Now it’s your turn…

The wait is finally over! We can reveal that despite many Photoshop breakdowns, countless gladiatorial debates, and CSS crises; the game is live!

After weeks of design and production, and despite many set-backs right up until the very end, the game we have poured so much time and effort into it is complete. We’d love to hear any and all feedback on what we’ve created – leave us a comment below.

Roman Malton awaits, if you love the game visit Malton Museum, in Malton, North Yorkshire!!

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An image of the opening page of our game showing the entrance to a Roman fort with the text "How long would you survive in Roman Malton".
The opening page of our game. (Photo credit: Isobel Christian)

 

The end is in sight

As we were faced with our final full week on the project a sense of impending doom fell rather heavily on my head for the Monday morning commute. How was this game going to be completed on time? Were we even going to produce our minimal viable product? And why in God’s name am I not a Photoshop voodoo master by now? Terrifyingly, at the time an overarching to-do list appeared on the wall with far too many sticky note for my liking, and an exceptional amount of words and phrases I still didn’t understand. However, as the day progressed and tasks were distributed between the four of us, what appeared to be a rather well-functioning game appeared before our eyes; proving ultimately that something from the past three weeks must have stuck. Looking back at original versions of the game and old tick lists the extent to which progress has been made is something I did not think possible this time last week.

This demanding to-do list however became my best friend as I felt I was back in primary school gaining a gold star every time a sticky note was moved into the completed section. Following this, phrases such as CSS and variable implementation became as clear as, well a fogged glass, but this was still progress from mud. Although all this progress did not come without difficulty as the incredibly frustrating challenges of Photoshop layers and editing tried all of our patience to the limits, with laptops close to being flung out the window. Still, there was a definite overarching enjoyment in seeing something that started as nothing being moulded and sculpted into a product that we could happily give to the museum. This excitement was emphasised when  I found I was able to create edits in Twine by myself and not see the game implode in front of my face. Due to the project having a focus none of us undergrads are familiar with, this allowed for all the less than small victories to feel like conquering the world, which has been a welcome contrast to the constant state of confusion.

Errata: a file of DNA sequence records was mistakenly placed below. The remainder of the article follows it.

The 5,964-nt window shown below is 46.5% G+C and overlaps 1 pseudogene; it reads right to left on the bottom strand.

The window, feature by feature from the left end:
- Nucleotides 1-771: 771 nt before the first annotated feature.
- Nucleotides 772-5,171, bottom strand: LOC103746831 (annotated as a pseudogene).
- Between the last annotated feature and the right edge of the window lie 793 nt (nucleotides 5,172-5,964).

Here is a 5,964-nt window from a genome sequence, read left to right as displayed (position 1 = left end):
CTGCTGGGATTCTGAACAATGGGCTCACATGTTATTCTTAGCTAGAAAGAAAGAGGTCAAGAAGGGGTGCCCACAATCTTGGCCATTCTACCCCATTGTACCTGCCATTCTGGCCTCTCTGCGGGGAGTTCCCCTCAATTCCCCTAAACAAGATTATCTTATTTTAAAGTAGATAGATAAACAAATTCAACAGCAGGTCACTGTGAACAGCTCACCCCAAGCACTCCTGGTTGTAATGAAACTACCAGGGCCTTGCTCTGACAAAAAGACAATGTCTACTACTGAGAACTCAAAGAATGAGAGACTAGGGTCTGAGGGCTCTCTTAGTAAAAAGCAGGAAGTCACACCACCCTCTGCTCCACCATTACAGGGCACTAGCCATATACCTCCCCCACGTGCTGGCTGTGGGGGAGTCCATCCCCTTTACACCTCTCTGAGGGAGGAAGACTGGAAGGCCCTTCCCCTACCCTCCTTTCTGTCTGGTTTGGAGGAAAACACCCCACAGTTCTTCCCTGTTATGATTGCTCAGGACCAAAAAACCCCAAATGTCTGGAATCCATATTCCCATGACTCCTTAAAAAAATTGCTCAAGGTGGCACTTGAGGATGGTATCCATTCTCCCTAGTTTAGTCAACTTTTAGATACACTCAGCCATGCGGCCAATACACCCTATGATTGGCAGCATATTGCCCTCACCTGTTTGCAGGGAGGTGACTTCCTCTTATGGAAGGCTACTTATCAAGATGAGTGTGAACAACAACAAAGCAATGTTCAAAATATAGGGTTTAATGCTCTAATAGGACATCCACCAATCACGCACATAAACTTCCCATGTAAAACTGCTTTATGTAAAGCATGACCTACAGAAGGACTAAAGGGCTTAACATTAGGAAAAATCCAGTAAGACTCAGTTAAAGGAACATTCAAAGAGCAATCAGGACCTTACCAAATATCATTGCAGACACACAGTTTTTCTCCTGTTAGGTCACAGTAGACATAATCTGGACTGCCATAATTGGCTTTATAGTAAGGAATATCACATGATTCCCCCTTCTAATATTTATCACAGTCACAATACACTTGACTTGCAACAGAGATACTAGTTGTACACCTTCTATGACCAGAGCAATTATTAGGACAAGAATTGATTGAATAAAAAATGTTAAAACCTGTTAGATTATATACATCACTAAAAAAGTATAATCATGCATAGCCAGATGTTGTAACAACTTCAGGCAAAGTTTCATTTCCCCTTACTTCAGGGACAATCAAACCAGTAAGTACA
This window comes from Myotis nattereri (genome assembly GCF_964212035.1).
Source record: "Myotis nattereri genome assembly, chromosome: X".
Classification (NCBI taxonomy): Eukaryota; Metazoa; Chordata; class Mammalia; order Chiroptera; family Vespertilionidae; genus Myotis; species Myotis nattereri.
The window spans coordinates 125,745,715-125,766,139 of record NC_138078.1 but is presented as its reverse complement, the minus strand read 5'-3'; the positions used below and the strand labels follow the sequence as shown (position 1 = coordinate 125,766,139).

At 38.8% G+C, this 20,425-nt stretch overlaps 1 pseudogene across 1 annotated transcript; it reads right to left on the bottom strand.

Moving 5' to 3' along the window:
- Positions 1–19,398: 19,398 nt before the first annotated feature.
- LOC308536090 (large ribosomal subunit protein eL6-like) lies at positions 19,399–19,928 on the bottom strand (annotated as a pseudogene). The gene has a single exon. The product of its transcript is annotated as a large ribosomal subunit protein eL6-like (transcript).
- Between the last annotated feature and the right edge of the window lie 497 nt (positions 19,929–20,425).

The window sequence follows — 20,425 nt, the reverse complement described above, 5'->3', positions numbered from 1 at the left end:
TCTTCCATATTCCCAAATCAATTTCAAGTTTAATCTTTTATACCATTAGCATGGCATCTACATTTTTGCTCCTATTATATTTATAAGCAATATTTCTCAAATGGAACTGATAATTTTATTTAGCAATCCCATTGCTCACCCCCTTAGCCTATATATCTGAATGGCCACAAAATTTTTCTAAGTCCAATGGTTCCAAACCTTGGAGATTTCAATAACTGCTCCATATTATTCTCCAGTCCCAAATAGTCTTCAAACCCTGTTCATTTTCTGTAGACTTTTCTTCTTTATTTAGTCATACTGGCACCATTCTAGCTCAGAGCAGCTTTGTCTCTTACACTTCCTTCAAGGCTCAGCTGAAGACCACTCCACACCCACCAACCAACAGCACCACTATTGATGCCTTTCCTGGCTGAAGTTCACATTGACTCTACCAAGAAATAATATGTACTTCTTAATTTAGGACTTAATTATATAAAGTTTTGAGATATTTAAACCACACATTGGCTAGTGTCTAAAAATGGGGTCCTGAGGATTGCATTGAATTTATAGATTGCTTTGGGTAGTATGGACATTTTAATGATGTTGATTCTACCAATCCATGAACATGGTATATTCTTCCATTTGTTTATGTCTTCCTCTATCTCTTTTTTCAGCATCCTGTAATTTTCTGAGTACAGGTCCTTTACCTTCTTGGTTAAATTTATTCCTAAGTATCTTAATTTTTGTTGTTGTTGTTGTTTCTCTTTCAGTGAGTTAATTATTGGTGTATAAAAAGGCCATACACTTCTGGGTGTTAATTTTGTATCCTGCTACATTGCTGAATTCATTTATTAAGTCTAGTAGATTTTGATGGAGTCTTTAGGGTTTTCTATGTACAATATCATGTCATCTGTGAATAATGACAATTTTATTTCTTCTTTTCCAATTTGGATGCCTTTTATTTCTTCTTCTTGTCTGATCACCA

Seeing the end in sight has, if anything, made us focus more and want to create a product that is the best of all our abilities. However the counter-effect of this means that the frustration level in one room has reached an arguably dangerous pitch as glitches and white marks on edits are finalised for the fourth and fifth times. The anticipation of what our finished product will look like is driving all of my efforts to complete this project.

Photography Voodoo

With minimal computer skills, not usually branching beyond opening Netflix or a Pages document, I was surprised to find that when faced with the programming code for Twine I was able to do more than create a steaming hard drive and a black screen of death. This may have lulled me into a false sense of security however, when the next day we were to take on Photoshop and photo editing. With the common phrase used for photography “oh it can’t be that hard” and “anyone can do that” it became very, very apparent that no not anyone can open Photoshop for the first time and create work on par with Ansel Adams.

As we were asked by the university graphic design, photography and website expert what experience we had with photography, I proudly dropped in that I had borrowed my fathers camera and had a dabble; moreover as the £2000 camera and additional £500 lenses were produced my comfort zone quickly disappeared. Various techniques were covered including lighting, the importance of angles and the positioning of what you were photographing — with insight divulged that could only come from a true professional and enthusiast.

I became lost in the photographic jargon that was not only going over my head but taking a running jump to gain as much height as possible. Moreover, the importance of these terrifying-to-achieve prospects became clear for our upcoming data collection day as the comparison between amateur photos and those with depth and accuracy were presented. Unless we wanted our work to look like well, probably what the amateur photos I had already taken looked like, we need to become photography voodoo masters in 5 weeks. As this session drew to a close we found ourselves on a break, sat in a slumped rather depressed looking circle googling the meme “when the lecturer asks you if you have any questions but you sit there in silence because you don’t even know what you don’t know.” The giant safety net comprised of our incredible supervisors and all those experts dedicating their time to this project could not have been felt more than in this moment.